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3. Grow the Cause

Organize Your Community

Your legislators must get a sense that many people in the community want humane policies for cats. There is great political strength in our standing together—with one voice—to say that we need policies that protect the lives of cats.

Start out by networking with other people who have done similar campaigns or other undertakings. Check out our Feral Friends Network to find and network with other groups and people in your area.

You might also approach leaders of other local community groups that do not focus on animal issues and ask them about the best ways to get things done in your community. They may also be able to help you set up appointments with the decision makers who you will need to meet with to effect change in your area.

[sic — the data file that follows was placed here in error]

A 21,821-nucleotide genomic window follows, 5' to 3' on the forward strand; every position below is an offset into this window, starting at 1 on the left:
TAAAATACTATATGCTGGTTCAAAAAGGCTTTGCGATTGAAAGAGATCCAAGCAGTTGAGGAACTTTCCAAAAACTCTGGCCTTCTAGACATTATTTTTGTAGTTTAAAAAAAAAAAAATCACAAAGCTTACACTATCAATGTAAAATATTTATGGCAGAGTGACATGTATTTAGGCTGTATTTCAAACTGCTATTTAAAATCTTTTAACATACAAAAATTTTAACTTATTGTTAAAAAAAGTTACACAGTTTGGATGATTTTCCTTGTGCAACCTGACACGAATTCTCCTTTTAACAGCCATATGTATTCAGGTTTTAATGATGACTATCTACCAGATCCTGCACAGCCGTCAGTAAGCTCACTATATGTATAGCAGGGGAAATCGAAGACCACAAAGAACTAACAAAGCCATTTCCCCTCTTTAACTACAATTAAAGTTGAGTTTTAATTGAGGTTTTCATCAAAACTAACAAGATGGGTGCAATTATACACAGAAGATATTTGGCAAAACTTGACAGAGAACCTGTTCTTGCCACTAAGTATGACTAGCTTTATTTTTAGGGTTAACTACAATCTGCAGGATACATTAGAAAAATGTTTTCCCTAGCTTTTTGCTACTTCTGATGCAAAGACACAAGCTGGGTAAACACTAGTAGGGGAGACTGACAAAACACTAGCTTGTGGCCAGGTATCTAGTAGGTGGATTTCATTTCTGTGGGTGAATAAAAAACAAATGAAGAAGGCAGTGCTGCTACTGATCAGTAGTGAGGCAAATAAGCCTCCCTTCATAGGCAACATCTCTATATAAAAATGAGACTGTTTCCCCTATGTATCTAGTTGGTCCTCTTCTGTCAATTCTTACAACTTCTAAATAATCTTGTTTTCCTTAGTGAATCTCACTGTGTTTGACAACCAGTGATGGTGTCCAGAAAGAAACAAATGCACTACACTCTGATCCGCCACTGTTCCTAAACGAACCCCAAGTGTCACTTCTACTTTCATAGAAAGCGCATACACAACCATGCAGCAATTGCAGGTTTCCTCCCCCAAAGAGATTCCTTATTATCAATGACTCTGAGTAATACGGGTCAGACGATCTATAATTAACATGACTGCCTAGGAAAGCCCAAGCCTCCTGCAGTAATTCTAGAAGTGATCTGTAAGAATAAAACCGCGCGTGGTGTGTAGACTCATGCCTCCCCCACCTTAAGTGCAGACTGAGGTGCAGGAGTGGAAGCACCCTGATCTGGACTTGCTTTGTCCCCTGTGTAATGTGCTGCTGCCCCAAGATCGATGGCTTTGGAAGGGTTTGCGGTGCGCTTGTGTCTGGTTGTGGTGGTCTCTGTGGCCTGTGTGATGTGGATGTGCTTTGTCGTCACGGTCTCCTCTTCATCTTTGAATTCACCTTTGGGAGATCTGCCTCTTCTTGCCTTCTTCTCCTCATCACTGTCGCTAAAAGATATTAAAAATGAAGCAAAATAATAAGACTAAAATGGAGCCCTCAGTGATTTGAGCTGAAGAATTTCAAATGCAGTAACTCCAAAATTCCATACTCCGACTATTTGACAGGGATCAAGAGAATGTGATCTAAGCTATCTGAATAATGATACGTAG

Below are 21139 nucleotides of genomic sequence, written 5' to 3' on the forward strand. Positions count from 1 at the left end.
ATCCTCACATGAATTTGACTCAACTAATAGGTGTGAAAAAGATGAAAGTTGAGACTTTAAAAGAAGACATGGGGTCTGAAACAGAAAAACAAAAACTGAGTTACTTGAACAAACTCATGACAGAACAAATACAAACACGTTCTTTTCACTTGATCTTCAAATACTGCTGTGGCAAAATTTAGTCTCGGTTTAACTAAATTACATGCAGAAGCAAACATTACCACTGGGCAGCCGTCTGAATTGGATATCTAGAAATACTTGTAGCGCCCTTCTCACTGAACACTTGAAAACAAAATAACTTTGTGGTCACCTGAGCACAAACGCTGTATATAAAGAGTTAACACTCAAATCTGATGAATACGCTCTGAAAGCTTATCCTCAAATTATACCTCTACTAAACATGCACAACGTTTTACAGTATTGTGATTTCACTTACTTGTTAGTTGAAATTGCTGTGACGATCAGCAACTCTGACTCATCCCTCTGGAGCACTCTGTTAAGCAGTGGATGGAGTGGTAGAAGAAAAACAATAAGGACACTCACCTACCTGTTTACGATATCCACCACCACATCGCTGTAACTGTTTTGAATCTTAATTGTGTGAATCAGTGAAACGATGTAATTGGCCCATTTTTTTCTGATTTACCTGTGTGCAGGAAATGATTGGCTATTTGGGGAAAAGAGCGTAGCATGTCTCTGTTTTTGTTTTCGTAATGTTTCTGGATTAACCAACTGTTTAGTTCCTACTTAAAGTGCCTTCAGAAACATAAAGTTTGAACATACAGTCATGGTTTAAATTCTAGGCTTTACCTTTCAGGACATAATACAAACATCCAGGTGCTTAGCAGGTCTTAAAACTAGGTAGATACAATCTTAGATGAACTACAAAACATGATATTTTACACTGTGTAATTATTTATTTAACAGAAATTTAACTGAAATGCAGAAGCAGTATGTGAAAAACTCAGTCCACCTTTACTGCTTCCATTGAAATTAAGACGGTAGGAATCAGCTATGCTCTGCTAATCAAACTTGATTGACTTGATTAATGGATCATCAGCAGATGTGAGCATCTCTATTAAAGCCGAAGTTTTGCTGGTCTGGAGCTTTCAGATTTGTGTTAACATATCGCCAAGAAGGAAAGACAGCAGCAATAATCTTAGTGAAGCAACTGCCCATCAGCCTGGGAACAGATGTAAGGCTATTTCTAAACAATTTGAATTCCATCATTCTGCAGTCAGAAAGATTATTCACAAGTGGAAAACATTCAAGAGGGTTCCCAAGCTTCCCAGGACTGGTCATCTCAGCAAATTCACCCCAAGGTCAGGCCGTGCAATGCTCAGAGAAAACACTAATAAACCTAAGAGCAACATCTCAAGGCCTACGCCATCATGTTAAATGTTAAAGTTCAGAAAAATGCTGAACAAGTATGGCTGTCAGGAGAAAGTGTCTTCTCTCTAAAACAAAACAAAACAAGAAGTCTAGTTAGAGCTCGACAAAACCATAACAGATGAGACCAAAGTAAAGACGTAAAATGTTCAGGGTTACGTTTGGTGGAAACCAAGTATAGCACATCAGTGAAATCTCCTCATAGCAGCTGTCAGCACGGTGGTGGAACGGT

You might even consider starting your own organization. Organizing as a group provides shared resources, a safety net for both cats and caregivers, and a protected legal identity. Learn more about starting your own organization.

Please refer to Alley Cat Allies’ Organizing Your Community for Strategic Change for Cats guide for a more in-depth look at grassroots organizing.

Reach Out

After you’ve sent your own email or letter to your legislator, reach out to like-minded residents who are also constituents of the legislator to ask them to join you in taking action. Send out an “action alert,” an email asking others to take action.

Email your friends and family asking them to join you in taking action, and ask them to forward the email on to their own contacts. If you are already part of a local animal welfare organization, ask the organization to send an email to its supporters alerting them to the proposed legislation and asking them to contact their legislators.

Read our Organizing Your Community for Strategic Change for Cats guide for more information about action alerts.

See the Resources section of this toolkit for a sample email asking people to take action.

Next: Make Your Voice Heard